Per stirpes, per capita and deceased estate distribution

Per stirpes and per capita distribution of a deceased estate

Per stirpes and per capita are Latin terms referring to the ways in which a person’s estate can be distributed among their descendants, their children, grandchildren and so on.  A person’s descendants are often referred to as “issue” in succession and inheritance law. As the term ‘issue’ refers to more family than just ‘children’ this can lead to confusion when interpreting what a will-maker intended.   For more see this article on using the words “issue” and “children” in wills.

Per stirpes and per capita are different ways of distributing property among a group or class of people, either under a will or when there isn’t one. They address the situation where one or more family descendants of a person have predeceased them. Per stirpes means ‘by the stocks, roots or branch” and per capita means ‘by the head’, by each individual person in equal shares.

Per stirpes distribution

Dividing a deceased estate per stirpes is about distributing it equally among the branches of the person’s family.   It is a feature of this type of distribution that descendants further removed from the will-maker are not entitled to anything ahead of or in competition with closer descendants.   No child is entitled to a share while their parent is still living.

So in the example below grandchildren only become entitled to inherit if their parent has predeceased the will-maker.  With stirpital distribution it is only when there is a deceased ancestor that descendants of a lower degree (further down the branch) become entitled to inherit.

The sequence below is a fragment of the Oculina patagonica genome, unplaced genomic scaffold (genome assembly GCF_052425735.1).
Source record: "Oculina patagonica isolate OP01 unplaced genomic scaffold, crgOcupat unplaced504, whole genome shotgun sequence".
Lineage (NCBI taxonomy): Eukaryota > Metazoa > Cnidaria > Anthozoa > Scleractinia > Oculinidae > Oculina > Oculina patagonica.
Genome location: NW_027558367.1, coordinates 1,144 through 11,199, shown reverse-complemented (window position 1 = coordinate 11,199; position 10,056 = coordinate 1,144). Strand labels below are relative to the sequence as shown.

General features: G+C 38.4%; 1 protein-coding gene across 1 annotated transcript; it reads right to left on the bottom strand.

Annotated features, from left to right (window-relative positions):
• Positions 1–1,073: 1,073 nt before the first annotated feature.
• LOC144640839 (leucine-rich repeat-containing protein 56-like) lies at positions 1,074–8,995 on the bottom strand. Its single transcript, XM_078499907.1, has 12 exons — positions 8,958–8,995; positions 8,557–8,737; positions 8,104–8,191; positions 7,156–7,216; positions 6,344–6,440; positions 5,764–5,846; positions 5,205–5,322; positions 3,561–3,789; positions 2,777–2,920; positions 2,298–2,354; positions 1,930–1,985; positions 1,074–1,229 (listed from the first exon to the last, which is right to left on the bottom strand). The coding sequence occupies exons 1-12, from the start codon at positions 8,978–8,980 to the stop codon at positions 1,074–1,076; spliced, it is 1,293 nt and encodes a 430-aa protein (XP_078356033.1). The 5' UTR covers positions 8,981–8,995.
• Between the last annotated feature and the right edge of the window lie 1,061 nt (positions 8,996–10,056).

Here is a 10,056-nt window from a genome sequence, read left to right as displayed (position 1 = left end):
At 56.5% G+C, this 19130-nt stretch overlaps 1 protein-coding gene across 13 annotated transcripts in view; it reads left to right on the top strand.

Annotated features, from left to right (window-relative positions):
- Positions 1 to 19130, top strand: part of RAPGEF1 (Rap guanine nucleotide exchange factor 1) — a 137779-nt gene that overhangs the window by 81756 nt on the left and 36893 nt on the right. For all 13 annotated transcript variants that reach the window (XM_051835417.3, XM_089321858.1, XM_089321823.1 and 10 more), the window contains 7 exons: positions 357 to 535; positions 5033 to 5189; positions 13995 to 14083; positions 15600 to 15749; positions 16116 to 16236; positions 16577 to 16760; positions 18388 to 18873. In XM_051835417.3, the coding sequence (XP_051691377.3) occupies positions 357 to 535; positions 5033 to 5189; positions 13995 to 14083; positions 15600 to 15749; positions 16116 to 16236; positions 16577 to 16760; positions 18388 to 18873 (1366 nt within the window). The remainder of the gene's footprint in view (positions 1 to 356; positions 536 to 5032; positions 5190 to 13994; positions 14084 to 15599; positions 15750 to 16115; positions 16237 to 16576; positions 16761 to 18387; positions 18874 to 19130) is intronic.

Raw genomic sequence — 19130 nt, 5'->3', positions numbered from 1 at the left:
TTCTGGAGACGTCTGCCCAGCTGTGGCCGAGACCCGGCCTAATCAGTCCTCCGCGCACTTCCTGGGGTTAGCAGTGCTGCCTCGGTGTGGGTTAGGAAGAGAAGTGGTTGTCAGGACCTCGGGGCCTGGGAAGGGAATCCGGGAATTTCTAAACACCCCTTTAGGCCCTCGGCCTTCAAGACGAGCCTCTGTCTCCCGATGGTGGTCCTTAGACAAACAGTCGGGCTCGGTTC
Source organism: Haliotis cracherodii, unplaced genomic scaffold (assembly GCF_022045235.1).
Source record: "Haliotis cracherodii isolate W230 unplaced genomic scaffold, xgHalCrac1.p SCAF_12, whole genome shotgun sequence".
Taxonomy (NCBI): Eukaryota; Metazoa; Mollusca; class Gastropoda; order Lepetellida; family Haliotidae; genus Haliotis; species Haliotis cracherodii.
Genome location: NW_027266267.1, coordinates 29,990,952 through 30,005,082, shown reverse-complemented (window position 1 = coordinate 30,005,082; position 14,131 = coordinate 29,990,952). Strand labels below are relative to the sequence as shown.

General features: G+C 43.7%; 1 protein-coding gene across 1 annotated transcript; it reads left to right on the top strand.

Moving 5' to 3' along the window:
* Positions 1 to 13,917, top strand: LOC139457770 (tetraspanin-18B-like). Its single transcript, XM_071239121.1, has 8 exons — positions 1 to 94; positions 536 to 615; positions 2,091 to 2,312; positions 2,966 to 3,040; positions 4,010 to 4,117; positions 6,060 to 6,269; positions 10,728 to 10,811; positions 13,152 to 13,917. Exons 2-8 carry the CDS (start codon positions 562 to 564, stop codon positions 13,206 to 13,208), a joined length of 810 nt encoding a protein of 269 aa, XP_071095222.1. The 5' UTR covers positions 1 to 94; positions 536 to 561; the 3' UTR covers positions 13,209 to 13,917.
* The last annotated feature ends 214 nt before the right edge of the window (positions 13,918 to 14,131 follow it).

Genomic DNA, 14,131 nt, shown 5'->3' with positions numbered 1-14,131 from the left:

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How distributing property to “my children” by the “per stirpes” method operates. Compare to using the “per capita” method.

In this example the will-maker’s two children are entitled to inherit half each.  However Child 1 has predeceased the will-maker so that half-share falls to be divided equally among surviving members of the second generation below, being the two children of Child 1.  These are grandchildren of the will-maker and are entitled to take one quarter each.  Not so their cousins in the other branch of the family.  They are not entitled to anything as  their parent, Child 2 was living and so inherited the other half-share.

Problems with per stirpes

Some feelings of resentment may arise among grandchildren, where some become entitled to inherit due to a deceased ancestor and others don’t.   With smaller or one-child families, it is possible that a great grandchild with both a deceased parent and grandparent may end up with a larger share than that of a great aunt or uncle.

Per capita distribution is based on the total number of descendants who are living when  the will-maker dies, regardless of generation.  All living children, grandchildren or great-grandchildren are potentially members of the group entitled to equal shares.  So in the example below as there are 5 living descendants each would be entitled to one fifth each.  It doesn’t matter that one is a child and the others grandchildren.

Problems with per capita distribution

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How distributing property “per capita” works when a child has pre-deceased the will-maker.

It may take considerable time to locate all family members potentially eligible to take resulting in delayed administration of the estate.  Living children of a deceased child are not entitled to inherit their deceased parents’ share.  Another source of contention might arise where children and grandchildren inherit the same amount. A child may resent that a niece or nephew has inherited the same proportion as them.

Dying without a will – how is the estate distributed?
The statutory rules mostly follow the per stirpes method.

B Stead
BHS Legal
14 February 2014

Important notice: This article is intended for general interest and information only. It is not legal advice, nor should it be used as a substitute for legal advice. Always consult a legal practitioner and/or other professional for specialist advice specific to your needs and circumstances, and rely on that.

© BHS Legal

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